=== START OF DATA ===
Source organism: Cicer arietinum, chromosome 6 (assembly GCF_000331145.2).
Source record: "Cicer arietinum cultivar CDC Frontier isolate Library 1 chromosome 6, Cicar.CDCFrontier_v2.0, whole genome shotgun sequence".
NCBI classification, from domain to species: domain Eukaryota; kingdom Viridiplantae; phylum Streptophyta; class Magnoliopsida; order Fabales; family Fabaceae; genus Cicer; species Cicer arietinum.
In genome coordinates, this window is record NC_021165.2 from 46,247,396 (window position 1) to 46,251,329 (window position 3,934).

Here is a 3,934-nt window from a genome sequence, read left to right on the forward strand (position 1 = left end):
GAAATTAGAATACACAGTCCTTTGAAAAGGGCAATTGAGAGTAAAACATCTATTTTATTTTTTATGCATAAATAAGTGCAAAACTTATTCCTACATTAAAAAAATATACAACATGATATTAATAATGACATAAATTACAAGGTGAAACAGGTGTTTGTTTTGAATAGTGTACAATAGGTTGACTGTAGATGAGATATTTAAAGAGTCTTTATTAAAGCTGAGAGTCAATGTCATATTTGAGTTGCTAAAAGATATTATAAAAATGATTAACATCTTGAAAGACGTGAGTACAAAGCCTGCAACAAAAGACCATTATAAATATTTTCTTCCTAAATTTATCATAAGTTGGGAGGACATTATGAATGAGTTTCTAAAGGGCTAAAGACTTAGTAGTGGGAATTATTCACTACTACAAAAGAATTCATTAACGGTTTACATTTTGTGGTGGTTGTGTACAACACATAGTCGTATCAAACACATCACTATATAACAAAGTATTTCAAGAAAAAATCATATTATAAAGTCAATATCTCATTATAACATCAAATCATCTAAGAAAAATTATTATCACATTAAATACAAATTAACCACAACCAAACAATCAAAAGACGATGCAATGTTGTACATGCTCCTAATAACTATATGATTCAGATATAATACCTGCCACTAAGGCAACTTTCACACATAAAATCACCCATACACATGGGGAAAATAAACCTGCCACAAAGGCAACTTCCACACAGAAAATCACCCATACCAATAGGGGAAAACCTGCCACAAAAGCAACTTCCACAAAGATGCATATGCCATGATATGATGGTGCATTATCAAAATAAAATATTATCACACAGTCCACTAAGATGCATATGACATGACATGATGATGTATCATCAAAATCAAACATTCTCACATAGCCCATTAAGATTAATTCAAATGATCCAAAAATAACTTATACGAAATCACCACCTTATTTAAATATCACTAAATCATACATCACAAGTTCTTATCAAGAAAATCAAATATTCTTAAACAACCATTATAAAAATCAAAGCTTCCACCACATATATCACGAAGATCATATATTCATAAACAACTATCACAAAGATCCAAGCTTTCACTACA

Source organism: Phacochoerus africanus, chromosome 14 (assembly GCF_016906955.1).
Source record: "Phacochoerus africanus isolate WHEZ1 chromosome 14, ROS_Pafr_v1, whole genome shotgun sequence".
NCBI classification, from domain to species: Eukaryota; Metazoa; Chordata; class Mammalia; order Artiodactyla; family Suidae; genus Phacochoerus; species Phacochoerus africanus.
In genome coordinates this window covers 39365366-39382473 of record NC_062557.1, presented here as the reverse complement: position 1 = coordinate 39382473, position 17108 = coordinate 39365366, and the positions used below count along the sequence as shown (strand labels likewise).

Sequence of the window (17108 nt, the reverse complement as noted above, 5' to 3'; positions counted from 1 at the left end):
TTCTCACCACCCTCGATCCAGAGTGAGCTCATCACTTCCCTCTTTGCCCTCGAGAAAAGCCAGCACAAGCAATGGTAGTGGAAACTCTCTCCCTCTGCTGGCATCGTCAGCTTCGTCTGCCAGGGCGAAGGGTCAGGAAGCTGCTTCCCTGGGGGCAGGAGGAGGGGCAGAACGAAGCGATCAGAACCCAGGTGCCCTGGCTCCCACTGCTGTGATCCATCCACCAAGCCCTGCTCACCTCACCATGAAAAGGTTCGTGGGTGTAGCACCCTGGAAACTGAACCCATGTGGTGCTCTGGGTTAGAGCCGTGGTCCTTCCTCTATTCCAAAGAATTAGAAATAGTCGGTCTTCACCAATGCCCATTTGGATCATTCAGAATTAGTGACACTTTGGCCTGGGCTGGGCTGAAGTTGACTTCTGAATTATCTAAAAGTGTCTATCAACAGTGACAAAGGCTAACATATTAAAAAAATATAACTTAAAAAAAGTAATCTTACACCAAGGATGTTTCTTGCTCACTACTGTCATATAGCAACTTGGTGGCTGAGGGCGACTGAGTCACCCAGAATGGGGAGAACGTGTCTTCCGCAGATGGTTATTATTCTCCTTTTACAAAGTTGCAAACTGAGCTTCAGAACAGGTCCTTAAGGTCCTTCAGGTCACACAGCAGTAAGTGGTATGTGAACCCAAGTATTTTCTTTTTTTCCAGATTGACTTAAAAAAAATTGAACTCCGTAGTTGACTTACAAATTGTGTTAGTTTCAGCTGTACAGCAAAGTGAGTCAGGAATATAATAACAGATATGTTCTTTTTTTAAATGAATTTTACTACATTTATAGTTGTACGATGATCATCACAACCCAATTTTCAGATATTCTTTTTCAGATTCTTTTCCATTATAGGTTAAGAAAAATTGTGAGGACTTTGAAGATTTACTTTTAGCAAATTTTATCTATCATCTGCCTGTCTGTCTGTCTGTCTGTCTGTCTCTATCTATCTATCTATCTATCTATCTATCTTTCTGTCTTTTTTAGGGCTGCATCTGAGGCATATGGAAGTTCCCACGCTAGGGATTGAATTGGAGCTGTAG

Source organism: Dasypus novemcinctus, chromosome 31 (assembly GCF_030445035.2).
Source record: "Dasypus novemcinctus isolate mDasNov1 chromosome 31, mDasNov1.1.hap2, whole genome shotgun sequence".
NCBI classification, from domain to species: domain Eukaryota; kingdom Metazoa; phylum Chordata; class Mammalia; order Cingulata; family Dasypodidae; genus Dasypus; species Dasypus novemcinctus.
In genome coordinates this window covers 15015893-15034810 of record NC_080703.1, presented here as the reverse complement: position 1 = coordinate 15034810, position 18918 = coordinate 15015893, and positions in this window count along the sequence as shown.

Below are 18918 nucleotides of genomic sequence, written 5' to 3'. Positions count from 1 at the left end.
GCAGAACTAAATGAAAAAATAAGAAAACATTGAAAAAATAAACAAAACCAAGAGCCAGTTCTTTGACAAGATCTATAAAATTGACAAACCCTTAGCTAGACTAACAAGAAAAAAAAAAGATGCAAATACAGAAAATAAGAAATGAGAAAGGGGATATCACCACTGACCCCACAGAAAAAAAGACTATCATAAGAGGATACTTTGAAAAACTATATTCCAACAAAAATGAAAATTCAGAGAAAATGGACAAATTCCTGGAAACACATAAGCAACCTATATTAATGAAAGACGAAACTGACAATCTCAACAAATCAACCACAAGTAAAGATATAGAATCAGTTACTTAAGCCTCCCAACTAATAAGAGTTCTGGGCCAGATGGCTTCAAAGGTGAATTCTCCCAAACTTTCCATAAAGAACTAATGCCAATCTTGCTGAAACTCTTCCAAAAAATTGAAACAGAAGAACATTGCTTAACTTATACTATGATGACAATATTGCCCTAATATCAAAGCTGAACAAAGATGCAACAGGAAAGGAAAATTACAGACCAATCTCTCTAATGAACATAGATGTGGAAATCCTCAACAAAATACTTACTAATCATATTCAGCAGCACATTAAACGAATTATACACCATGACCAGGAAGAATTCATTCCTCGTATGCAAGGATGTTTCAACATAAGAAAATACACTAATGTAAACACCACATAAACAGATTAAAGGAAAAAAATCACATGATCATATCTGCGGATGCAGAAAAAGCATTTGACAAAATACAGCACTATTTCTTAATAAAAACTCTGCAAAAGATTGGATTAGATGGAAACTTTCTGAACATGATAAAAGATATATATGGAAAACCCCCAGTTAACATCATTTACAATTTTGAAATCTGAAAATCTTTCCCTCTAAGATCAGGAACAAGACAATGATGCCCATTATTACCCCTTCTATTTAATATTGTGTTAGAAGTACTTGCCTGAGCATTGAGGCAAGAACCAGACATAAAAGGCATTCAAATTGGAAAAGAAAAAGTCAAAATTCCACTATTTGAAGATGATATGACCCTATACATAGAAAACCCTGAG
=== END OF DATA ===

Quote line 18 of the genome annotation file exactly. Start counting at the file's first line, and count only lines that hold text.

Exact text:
GCAGAACTAAATGAAAAAATAAGAAAACATTGAAAAAATAAACAAAACCAAGAGCCAGTTCTTTGACAAGATCTATAAAATTGACAAACCCTTAGCTAGACTAACAAGAAAAAAAAAAGATGCAAATACAGAAAATAAGAAATGAGAAAGGGGATATCACCACTGACCCCACAGAAAAAAAGACTATCATAAGAGGATACTTTGAAAAACTATATTCCAACAAAAATGAAAATTCAGAGAAAATGGACAAATTCCTGGAAACACATAAGCAACCTATATTAATGAAAGACGAAACTGACAATCTCAACAAATCAACCACAAGTAAAGATATAGAATCAGTTACTTAAGCCTCCCAACTAATAAGAGTTCTGGGCCAGATGGCTTCAAAGGTGAATTCTCCCAAACTTTCCATAAAGAACTAATGCCAATCTTGCTGAAACTCTTCCAAAAAATTGAAACAGAAGAACATTGCTTAACTTATACTATGATGACAATATTGCCCTAATATCAAAGCTGAACAAAGATGCAACAGGAAAGGAAAATTACAGACCAATCTCTCTAATGAACATAGATGTGGAAATCCTCAACAAAATACTTACTAATCATATTCAGCAGCACATTAAACGAATTATACACCATGACCAGGAAGAATTCATTCCTCGTATGCAAGGATGTTTCAACATAAGAAAATACACTAATGTAAACACCACATAAACAGATTAAAGGAAAAAAATCACATGATCATATCTGCGGATGCAGAAAAAGCATTTGACAAAATACAGCACTATTTCTTAATAAAAACTCTGCAAAAGATTGGATTAGATGGAAACTTTCTGAACATGATAAAAGATATATATGGAAAACCCCCAGTTAACATCATTTACAATTTTGAAATCTGAAAATCTTTCCCTCTAAGATCAGGAACAAGACAATGATGCCCATTATTACCCCTTCTATTTAATATTGTGTTAGAAGTACTTGCCTGAGCATTGAGGCAAGAACCAGACATAAAAGGCATTCAAATTGGAAAAGAAAAAGTCAAAATTCCACTATTTGAAGATGATATGACCCTATACATAGAAAACCCTGAG